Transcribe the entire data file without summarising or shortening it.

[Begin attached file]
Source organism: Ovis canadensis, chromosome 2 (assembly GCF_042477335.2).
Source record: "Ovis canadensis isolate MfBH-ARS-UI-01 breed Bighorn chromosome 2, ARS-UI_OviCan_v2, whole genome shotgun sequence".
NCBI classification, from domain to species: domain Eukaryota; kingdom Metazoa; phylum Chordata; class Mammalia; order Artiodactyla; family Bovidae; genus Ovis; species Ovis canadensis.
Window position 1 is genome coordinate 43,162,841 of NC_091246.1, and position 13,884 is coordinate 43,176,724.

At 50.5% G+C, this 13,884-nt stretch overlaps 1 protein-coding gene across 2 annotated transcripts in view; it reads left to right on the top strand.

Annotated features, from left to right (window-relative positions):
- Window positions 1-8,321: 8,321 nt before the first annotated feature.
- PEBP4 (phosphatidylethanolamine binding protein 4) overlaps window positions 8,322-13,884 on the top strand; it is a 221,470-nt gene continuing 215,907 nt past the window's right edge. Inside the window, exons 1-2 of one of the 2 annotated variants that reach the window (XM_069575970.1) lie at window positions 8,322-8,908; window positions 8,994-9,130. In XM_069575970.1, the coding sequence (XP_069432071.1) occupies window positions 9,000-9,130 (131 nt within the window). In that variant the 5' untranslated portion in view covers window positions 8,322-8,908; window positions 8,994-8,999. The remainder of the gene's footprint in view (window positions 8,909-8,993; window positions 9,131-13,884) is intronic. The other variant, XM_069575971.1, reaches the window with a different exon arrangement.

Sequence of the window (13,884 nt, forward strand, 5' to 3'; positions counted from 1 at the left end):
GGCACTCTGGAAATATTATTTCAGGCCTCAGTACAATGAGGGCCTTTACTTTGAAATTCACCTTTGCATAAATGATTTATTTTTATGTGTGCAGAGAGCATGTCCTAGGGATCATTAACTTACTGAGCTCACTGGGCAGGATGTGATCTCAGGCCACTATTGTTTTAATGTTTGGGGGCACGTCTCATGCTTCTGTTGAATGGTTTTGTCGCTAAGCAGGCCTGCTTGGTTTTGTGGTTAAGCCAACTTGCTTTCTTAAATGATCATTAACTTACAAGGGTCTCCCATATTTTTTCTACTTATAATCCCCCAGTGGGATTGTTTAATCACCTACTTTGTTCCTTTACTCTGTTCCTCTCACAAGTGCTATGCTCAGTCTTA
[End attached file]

Source organism: Ovis canadensis, chromosome 2 (assembly GCF_042477335.2).
Source record: "Ovis canadensis isolate MfBH-ARS-UI-01 breed Bighorn chromosome 2, ARS-UI_OviCan_v2, whole genome shotgun sequence".
NCBI classification, from domain to species: domain Eukaryota; kingdom Metazoa; phylum Chordata; class Mammalia; order Artiodactyla; family Bovidae; genus Ovis; species Ovis canadensis.
Window position 1 is genome coordinate 43,162,841 of NC_091246.1, and position 13,884 is coordinate 43,176,724.

At 50.5% G+C, this 13,884-nt stretch overlaps 1 protein-coding gene across 2 annotated transcripts in view; it reads left to right on the top strand.

Annotated features, from left to right (window-relative positions):
- Window positions 1-8,321: 8,321 nt before the first annotated feature.
- PEBP4 (phosphatidylethanolamine binding protein 4) overlaps window positions 8,322-13,884 on the top strand; it is a 221,470-nt gene continuing 215,907 nt past the window's right edge. Inside the window, exons 1-2 of one of the 2 annotated variants that reach the window (XM_069575970.1) lie at window positions 8,322-8,908; window positions 8,994-9,130. In XM_069575970.1, the coding sequence (XP_069432071.1) occupies window positions 9,000-9,130 (131 nt within the window). In that variant the 5' untranslated portion in view covers window positions 8,322-8,908; window positions 8,994-8,999. The remainder of the gene's footprint in view (window positions 8,909-8,993; window positions 9,131-13,884) is intronic. The other variant, XM_069575971.1, reaches the window with a different exon arrangement.

Sequence of the window (13,884 nt, forward strand, 5' to 3'; positions counted from 1 at the left end):
GGCACTCTGGAAATATTATTTCAGGCCTCAGTACAATGAGGGCCTTTACTTTGAAATTCACCTTTGCATAAATGATTTATTTTTATGTGTGCAGAGAGCATGTCCTAGGGATCATTAACTTACTGAGCTCACTGGGCAGGATGTGATCTCAGGCCACTATTGTTTTAATGTTTGGGGGCACGTCTCATGCTTCTGTTGAATGGTTTTGTCGCTAAGCAGGCCTGCTTGGTTTTGTGGTTAAGCCAACTTGCTTTCTTAAATGATCATTAACTTACAAGGGTCTCCCATATTTTTTCTACTTATAATCCCCCAGTGGGATTGTTTAATCACCTACTTTGTTCCTTTACTCTGTTCCTCTCACAAGTGCTATGCTCAGTCTTA